Balance is the key in your delivery
By Richard Brower, VCC Member Services Coordinator
I’ve taught curling to countless groups and individuals over the years since I first started working in curling at the old Vancouver Curling Club in 1993. It’s been my observation from both teaching the fundamentals and working on my own game in preparation for competition that balance is the key ingredient separating most club curlers from those playing at a competitive level.
Many times I have had club curlers ask me for help with their delivery and I usually end up giving more or less the same lesson on improving their balance. Without solid balance it’s often hard to get the other things right in your delivery as well.
Here’s a good test to see if you’ve got it right, one I’ve done on many occasions with curlers looking for help. I tell them to get the rock and broom (or crutch) out of their hands, set up in the hack like they normally would and make a gentle slide out. Many feel reluctant to go there and all will get instant feedback on how well their delivery holds up. With nothing in your hands to lean on, any wobbling or falling quickly tells the story on your balance. A top notch curler, like the ones you see on TV, would rarely be anything but rock solid when doing this.
Most club curlers don’t have strong balance because they don’t have their legs and feet in the right positions and/or they don’t have the leg strength to execute a balanced slide properly.
Think of a line underneath the centre of your body as you slide down the ice towards the broom. Ideally, the inside edge of your sliding foot should be just touching that line. The sliding foot may be slightly turned out as well, depending on your flexibility, and your heel will be slightly back of your belly button.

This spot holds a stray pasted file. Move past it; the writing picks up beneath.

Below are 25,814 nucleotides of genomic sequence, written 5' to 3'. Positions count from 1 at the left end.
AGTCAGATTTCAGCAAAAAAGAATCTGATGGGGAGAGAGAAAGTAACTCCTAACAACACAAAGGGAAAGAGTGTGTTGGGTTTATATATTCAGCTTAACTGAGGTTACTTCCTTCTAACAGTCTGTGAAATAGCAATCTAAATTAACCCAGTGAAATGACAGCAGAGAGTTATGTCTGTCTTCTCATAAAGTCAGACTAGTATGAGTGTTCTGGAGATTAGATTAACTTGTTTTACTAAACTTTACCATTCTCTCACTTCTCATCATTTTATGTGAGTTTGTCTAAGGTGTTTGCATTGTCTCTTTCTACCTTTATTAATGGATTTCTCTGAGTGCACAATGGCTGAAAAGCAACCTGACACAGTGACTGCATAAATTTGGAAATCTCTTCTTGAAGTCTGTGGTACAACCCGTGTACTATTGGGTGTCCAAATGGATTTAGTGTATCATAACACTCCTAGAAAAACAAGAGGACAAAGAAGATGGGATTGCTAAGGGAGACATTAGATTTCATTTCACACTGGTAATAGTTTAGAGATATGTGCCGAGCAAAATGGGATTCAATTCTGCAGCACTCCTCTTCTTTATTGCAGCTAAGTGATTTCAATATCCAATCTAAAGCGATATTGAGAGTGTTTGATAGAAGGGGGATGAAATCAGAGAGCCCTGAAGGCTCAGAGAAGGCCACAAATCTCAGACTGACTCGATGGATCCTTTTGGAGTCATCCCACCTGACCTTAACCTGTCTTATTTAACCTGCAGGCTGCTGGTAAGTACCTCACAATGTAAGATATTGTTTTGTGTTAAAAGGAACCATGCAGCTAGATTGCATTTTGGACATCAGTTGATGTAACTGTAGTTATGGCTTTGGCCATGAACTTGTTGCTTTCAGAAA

The knee of your sliding leg should be approximately under your armpit with the shin making an angle, not straight up and down. This position is unnatural for most beginning curlers, but you won’t see anyone curling on TV who doesn’t do it. Try to feel that the hip joint of your sliding leg has opened up and that you can lean forward without your rib cage running into your thigh bone.
Getting my left hip opened up and leg to the side consistently has been something I’ve had to deal with in my years competing. I’ve taken to pointing my left leg out to the left and opening up my left hip as I sit in the hack, so that I don’t have to make that move as I push out from the hack. It’s already there.
Your trailing leg has to be in the correct position too to have good balance. Your knee should be on the ice touching that imaginary line under the centre of your body, just like the inside heel of your sliding foot. If you’ve got a gap between the two, as seen from head on, then you’re not there.
Arguably, not every good curler lets the knee of their trailing leg touch the ice, but for most club curlers I think it’s a good idea. It’s easier to balance with your knee and shin on the ice too, rather than just your trailing foot. Your knee touches the ice by dropping your hips down slowly as you start your slide.
And get your shoe laces of the trailing foot on the ice too with the foot pointing in. Pointing the trailing foot out with your instep on the ice tends to pull your hips and body out of a square position.
My final recommendation is try using a delivery crutch rather than a broom when you are delivering. It’s so much easier to right yourself if you don’t settle into a solid position when you start your slide. My brother nagged me forever before I finally tried one and I know that it has made me a better, more confident thrower.
If you want help with your curling delivery, we have a large staff of coaces at Vancouver Curling Club that can be booked for individual or small group lessons. We also offer clinics and learn-to-curl programs.